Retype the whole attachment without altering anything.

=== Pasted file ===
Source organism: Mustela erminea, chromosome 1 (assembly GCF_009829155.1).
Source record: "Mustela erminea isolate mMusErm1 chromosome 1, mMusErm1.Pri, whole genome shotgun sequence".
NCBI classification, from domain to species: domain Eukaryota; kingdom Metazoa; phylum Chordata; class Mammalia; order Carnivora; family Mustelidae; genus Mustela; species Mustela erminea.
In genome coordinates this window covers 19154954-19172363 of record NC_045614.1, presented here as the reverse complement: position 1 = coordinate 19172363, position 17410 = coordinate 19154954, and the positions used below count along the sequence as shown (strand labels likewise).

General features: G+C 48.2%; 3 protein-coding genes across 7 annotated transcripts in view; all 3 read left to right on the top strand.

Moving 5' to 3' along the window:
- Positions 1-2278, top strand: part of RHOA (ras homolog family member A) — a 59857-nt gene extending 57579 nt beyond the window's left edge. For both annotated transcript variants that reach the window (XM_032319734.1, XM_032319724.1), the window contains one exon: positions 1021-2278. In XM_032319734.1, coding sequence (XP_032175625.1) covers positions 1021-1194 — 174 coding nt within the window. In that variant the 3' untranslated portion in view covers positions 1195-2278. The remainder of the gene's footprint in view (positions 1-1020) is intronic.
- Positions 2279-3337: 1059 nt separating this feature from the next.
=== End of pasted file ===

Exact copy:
Source organism: Mustela erminea, chromosome 1 (assembly GCF_009829155.1).
Source record: "Mustela erminea isolate mMusErm1 chromosome 1, mMusErm1.Pri, whole genome shotgun sequence".
NCBI classification, from domain to species: domain Eukaryota; kingdom Metazoa; phylum Chordata; class Mammalia; order Carnivora; family Mustelidae; genus Mustela; species Mustela erminea.
In genome coordinates this window covers 19154954-19172363 of record NC_045614.1, presented here as the reverse complement: position 1 = coordinate 19172363, position 17410 = coordinate 19154954, and the positions used below count along the sequence as shown (strand labels likewise).

General features: G+C 48.2%; 3 protein-coding genes across 7 annotated transcripts in view; all 3 read left to right on the top strand.

Moving 5' to 3' along the window:
- Positions 1-2278, top strand: part of RHOA (ras homolog family member A) — a 59857-nt gene extending 57579 nt beyond the window's left edge. For both annotated transcript variants that reach the window (XM_032319734.1, XM_032319724.1), the window contains one exon: positions 1021-2278. In XM_032319734.1, coding sequence (XP_032175625.1) covers positions 1021-1194 — 174 coding nt within the window. In that variant the 3' untranslated portion in view covers positions 1195-2278. The remainder of the gene's footprint in view (positions 1-1020) is intronic.
- Positions 2279-3337: 1059 nt separating this feature from the next.